GM Rick Hahn sees White Sox right in thick of competitive Central
BY DARYL VAN SCHOUWEN firstname.lastname@example.org March 26, 2013 8:47PM
Chicago White Sox's Assistant General Manager Rick Hahn looks out over the field from the dugout before a baseball game between the Chicago White Sox and the Detroit Tigers Friday, June 3, 2011 in Chicago. (AP Photo/Charles Rex Arbogast)
Updated: April 28, 2013 6:49AM
GLENDALE, Ariz. — General manager Rick Hahn was amused last spring when a scout said the White Sox ‘‘might lose 100 games.’’
He knows that his team, which will fly out of Arizona for Chicago on Wednesday, will be picked by most to finish behind the favored Detroit Tigers in the American League Central this season. Many prognosticators will peg them for third or fourth place.
Hahn’s not seeing it.
‘‘I honestly don’t worry too much about whatever publications put out, whatever the projections are for this year,’’ he said Tuesday. ‘‘We care a little more about what we see and what we project in terms of our performance and how we match up, and we feel confident about being in this thing till the end. We fully intend and believe we’re capable of making the postseason regardless of what any projections have.’’
The Kansas City Royals improved over the offseason and played like gangbusters this spring. The Cleveland Indians also made improvements — more than the Sox did. Hahn takes the optimistic view of that, seeing competitive balance working in the Sox’ favor.
‘‘They’re certainly right in saying that Detroit is the cream of the crop in this division and is the team we’re all hunting,’’ he said. ‘‘I also feel this division is more competitive this year, and because of that, nobody will run away and hide from anybody.’’
After the Sox won the World Series in 2005, ‘‘everyone projected us to win 100 games in ’06 and we were the hunted,’’ said Hahn, the assistant GM then. ‘‘Frankly, I prefer to kind of surprise people than have these expectations that we’re the team to beat.’’
Hahn is effectively saying the Sox are pretty good but not great. There’s no ‘‘all-in’’ campaign going on here — rather, the selling of a quality product that can increase its fan appeal as the season unfolds.
Right fielder Alex Rios’ stiff back, reliever Jesse Crain’s sore adductor, some overall shaky defense and a string of six losses in eight games in the last week-and-a-half took some luster off the Sox’ camp, but as the team gets on the charter Wednesday, Hahn will have a sense of satisfaction from what he’s seen during an extended spring training thanks to the World Baseball Classic.
‘‘We’ve been here a long time and are ready to get going,’’ Hahn said, suggesting the drag-on effect has taken some life out of the team. ‘‘But overall it’s been a very positive camp. We like what we have seen out of [Gordon] Beckham being able to maintain where he was with his swing last year. We like what [Tyler] Flowers has done behind the plate and offensively.’’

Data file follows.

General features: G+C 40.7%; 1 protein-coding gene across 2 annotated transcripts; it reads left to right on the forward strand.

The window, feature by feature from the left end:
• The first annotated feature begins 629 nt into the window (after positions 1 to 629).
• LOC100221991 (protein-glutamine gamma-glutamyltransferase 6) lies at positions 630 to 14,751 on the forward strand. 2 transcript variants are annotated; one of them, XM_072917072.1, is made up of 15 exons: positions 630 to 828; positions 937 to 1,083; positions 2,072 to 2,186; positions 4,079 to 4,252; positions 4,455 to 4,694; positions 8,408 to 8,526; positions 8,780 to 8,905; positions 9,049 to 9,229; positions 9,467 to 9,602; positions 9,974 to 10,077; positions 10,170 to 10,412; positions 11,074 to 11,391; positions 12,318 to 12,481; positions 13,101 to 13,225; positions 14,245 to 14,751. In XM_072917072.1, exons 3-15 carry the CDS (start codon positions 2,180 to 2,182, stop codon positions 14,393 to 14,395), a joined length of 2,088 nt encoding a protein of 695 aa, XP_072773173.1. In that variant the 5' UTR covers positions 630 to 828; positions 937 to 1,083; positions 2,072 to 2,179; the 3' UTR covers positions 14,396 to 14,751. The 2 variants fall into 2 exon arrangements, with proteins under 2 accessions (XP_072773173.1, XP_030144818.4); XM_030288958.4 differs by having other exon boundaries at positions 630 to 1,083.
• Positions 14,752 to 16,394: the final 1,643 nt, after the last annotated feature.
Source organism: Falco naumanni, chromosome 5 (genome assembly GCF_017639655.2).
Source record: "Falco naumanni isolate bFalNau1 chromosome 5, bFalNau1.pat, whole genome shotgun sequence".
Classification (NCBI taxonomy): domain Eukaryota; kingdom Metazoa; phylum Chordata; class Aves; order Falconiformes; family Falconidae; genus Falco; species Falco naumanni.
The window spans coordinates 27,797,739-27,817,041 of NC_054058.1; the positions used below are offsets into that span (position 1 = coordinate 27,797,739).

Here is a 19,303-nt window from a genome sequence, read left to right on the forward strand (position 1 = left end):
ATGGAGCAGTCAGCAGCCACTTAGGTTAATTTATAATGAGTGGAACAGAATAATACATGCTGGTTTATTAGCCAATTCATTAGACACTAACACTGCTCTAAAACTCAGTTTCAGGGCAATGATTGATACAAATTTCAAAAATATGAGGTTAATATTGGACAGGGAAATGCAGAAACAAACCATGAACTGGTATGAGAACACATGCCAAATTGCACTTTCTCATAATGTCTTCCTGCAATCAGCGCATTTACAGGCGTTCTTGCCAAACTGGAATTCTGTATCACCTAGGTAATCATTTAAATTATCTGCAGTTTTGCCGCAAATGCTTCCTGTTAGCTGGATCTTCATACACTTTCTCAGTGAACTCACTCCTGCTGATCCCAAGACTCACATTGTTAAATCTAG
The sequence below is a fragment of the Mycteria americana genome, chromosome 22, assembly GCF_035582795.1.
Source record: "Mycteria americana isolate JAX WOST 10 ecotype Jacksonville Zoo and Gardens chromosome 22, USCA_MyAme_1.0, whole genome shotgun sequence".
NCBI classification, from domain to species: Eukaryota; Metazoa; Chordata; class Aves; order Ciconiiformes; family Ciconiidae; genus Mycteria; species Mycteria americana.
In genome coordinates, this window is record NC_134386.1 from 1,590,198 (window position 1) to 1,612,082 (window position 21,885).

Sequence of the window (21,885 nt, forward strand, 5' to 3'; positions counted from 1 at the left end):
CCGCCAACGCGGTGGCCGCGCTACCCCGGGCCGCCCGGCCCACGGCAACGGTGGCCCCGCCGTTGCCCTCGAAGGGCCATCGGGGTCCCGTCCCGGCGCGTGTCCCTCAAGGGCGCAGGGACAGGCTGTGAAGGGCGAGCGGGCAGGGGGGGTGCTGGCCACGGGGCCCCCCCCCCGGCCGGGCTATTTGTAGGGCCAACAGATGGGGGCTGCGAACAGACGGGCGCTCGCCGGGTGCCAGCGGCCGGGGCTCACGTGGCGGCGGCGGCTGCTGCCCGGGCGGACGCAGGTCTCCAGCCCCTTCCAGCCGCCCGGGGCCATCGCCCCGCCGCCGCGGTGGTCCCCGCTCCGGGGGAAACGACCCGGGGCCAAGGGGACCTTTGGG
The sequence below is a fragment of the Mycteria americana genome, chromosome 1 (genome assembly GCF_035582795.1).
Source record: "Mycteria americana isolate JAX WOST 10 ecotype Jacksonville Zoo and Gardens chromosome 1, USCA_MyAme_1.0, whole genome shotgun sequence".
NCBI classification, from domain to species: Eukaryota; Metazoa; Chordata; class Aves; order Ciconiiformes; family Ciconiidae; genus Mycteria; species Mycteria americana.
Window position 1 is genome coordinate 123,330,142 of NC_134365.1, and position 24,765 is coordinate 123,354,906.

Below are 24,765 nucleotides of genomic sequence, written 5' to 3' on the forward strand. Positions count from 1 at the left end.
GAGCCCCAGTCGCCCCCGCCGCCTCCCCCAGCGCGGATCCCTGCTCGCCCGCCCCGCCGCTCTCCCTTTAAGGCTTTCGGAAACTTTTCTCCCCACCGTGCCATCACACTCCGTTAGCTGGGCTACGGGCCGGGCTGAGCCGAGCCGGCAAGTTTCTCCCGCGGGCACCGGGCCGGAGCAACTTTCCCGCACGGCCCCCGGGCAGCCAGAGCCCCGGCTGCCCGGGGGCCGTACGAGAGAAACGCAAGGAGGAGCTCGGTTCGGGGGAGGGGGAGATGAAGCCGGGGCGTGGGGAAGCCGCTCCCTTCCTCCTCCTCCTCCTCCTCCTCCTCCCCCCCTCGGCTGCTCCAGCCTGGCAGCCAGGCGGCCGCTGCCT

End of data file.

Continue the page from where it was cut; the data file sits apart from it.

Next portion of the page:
As for future Sox, Hahn cited right-hander Erik Johnson and outfielder Jared Mitchell for impressions made. He also mentioned right-handers Simon Castro and Andre Rienzo, outfielder Keenyn Walker and shortstop Marcus Semien.
For Hahn, signing Chris Sale — who made his final tuneup of the spring Tuesday against the Texas Rangers — to a contract extension also was a moment worth savoring.
Hahn said the physical setbacks for Crain and Rios don’t appear to be long-term, so he’s not looking at trades or moves in those areas.
‘‘Rios and Crain seem to be progressing nicely and at least right now are on pace to be ready Opening Day,’’ Hahn said. ‘‘If they are not, barring a setback, it likely will be a short-term stint on the DL, in which I don’t think it’s necessary to go outside. I think we have internal options we feel good about.
‘‘We are looking around outside for other upgrades, but they’re unrelated to any injury issues. I don’t expect anything to come through, but we are having discussions, so it’s possible.’’
WHITE SOX 11, RANGERS 3
FOR THE RECORD: The Sox (12-13-3) broke a three-game losing streak as Chris Sale improved to 4-0 (3.86 ERA) with four strong innings, allowing one hit, a homer by former Cub Geo Soto. Sale will make his first Opening Day start on Monday.
Taking the fifth: After the game, manager Robin Ventura made it official by saying right-hander Dylan Axelrod will follow Sale, Jake Peavy, Gavin Floyd and Jose Quintana in the starting rotation. Lefty Hector Santiago, the other candidate for fifth starter, pitched the eighth and ninth innings and gave up two runs on six hits.
Sox power: Left fielder Dayan Viciedo doubled to right-center against starter Matt Harrison and hit a three-run homer against former Sox Jason Frasor. Angel Sanchez, who will make the team as the utility infielder, hit a home run and two singles. Adam Dunn beat a defensive shift with an extreme opposite-field double, grounding one over third base against Harrison to score Viciedo in the first.
The long and Short of it: Minor leaguer Brandon Short hit a three-run homer against Harrison in the fourth and a homer against Ross Wolf in the ninth. Short also corralled a wind-swept, table umbrella in right field. Short was playing for Alex Rios, who missed his fourth straight game with a stiff back.
Jeff Keppinger hit two more singles, raising his average to .476.
On deck: The Sox close the Cactus League season against the Indians at 2:05 and fly to Chicago after the game. Minor league veteran Matt Zaleski will start. Matt Thornton and Jesse Crain will also pitch.